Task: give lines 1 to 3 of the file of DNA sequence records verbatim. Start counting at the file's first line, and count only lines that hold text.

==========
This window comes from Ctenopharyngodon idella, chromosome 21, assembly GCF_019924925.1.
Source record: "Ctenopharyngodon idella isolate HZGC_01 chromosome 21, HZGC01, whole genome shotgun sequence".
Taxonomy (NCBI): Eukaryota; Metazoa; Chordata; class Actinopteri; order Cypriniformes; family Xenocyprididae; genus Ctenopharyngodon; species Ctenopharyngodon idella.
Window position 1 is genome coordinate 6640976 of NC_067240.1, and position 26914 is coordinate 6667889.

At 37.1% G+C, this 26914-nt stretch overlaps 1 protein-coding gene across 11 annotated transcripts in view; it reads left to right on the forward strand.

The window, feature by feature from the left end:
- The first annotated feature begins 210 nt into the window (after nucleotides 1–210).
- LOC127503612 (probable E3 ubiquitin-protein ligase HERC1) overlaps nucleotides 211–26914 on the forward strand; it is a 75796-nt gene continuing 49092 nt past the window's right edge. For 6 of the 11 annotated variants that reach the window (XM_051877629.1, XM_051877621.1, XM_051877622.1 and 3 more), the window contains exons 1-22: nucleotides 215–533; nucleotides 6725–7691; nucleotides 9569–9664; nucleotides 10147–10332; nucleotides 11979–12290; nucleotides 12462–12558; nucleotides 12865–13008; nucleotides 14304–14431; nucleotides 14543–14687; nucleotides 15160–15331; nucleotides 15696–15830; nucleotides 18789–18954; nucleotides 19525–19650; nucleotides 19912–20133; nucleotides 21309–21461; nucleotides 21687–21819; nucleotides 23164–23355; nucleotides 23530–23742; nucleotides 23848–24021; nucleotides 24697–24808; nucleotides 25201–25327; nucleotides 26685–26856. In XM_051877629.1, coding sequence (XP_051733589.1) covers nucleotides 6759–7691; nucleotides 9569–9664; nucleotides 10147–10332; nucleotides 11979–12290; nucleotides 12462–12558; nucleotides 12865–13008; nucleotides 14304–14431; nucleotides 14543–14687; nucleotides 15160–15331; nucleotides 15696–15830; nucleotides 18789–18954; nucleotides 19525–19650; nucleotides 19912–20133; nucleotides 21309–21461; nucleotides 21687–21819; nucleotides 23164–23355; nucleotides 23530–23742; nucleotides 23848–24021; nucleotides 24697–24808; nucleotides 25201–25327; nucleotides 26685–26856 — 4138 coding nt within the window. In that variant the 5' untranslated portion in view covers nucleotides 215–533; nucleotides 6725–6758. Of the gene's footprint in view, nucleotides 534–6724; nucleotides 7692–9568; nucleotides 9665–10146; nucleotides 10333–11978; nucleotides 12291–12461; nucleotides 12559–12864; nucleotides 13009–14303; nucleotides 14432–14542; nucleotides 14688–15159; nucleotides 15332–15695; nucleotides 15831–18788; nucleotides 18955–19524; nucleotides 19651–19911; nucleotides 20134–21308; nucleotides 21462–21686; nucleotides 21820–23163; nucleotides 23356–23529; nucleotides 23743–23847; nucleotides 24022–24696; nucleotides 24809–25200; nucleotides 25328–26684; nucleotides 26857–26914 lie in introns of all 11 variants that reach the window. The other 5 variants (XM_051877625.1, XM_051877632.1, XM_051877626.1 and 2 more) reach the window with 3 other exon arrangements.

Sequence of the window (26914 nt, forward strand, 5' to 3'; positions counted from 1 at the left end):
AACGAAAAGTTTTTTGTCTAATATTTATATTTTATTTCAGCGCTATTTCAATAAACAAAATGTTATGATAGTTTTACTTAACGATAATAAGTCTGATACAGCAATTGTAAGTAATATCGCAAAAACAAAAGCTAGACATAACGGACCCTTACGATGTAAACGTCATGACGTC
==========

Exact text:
This window comes from Ctenopharyngodon idella, chromosome 21, assembly GCF_019924925.1.
Source record: "Ctenopharyngodon idella isolate HZGC_01 chromosome 21, HZGC01, whole genome shotgun sequence".
Taxonomy (NCBI): Eukaryota; Metazoa; Chordata; class Actinopteri; order Cypriniformes; family Xenocyprididae; genus Ctenopharyngodon; species Ctenopharyngodon idella.